Send to

Choose Destination
See comment in PubMed Commons below
Clin Infect Dis. 1995 Jul;21(1):77-85.

Clinical manifestations and implications of coinfection with Mycobacterium kansasii and human immunodeficiency virus type 1.

Author information

  • 1Department of Medicine, Tulane University School of Medicine, New Orleans, Louisiana 70112, USA.


We conducted a retrospective study to further elucidate the clinical presentations and prognosis of disease due to Mycobacterium kansasii in patients infected with human immunodeficiency virus (HIV). Forty-nine HIV-infected patients first had M. kansasii isolated at a mean CD4 cell count of 62/mm3 and at a mean interval of 17 months after the diagnosis of AIDS. Seventeen of the 49 patients had disseminated disease caused by M. kansasii. Twenty-nine patients had a positive acid-fast smear of sputum, and 35 were known to be cigarette smokers. At the time of initial isolation of M. kansasii, 13 patients had other concurrent pulmonary isolates and 15 had another mycobacterial species concurrently isolated (the Mycobacterium avium complex in 13 instances). Patients who received antimycobacterial treatment survived longer than those who did not. Only one of the 49 patients was definitively determined to be colonized with M. kansasii without disease; therefore, it appears that pulmonary isolates of M. kansasii in HIV-infected patients are almost always associated with disease. The increase in rates of M. kansasii disease among HIV-infected patients has paralleled the rise of AIDS in Louisiana. So far, this state has recorded more coinfections with M. kansasii and HIV than any other.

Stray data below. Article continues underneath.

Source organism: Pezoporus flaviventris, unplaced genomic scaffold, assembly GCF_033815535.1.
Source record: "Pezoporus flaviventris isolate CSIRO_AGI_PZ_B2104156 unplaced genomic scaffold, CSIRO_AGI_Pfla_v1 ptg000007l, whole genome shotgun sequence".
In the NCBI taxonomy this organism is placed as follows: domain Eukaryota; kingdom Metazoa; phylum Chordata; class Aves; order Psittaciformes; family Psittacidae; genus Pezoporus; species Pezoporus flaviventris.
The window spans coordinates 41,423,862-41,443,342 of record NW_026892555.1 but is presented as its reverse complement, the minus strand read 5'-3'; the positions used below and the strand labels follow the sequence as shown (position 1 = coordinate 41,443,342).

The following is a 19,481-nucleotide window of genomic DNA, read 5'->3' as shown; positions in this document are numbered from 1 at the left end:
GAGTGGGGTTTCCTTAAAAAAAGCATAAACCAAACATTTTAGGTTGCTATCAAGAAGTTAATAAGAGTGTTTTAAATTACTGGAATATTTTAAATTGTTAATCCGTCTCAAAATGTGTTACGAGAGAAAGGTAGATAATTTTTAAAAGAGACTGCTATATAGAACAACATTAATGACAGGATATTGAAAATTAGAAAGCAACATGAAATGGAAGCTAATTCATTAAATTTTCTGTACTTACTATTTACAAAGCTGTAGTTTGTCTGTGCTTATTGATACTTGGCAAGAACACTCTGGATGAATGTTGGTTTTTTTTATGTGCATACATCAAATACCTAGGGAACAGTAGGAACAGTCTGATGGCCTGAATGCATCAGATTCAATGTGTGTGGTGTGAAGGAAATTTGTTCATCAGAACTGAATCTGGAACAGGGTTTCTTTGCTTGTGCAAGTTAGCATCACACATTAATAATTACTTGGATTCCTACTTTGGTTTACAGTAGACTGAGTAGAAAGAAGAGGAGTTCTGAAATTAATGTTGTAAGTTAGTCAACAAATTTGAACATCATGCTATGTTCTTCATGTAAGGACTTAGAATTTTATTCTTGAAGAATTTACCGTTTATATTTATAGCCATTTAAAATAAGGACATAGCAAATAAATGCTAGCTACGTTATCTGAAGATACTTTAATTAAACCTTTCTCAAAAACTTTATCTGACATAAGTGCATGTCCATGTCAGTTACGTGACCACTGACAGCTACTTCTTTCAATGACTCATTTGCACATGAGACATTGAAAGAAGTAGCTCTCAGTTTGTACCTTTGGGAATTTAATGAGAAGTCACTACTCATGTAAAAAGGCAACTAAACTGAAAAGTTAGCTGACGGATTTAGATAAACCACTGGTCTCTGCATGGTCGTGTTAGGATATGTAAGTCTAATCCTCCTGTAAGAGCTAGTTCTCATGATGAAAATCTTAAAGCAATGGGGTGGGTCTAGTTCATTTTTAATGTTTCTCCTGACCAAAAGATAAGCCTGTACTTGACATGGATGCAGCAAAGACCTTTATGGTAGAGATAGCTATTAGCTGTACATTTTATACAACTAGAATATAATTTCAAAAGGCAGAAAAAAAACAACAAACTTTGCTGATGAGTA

[PubMed - indexed for MEDLINE]
PubMed Commons home

PubMed Commons

How to join PubMed Commons

    Supplemental Content

    Loading ...
    Support Center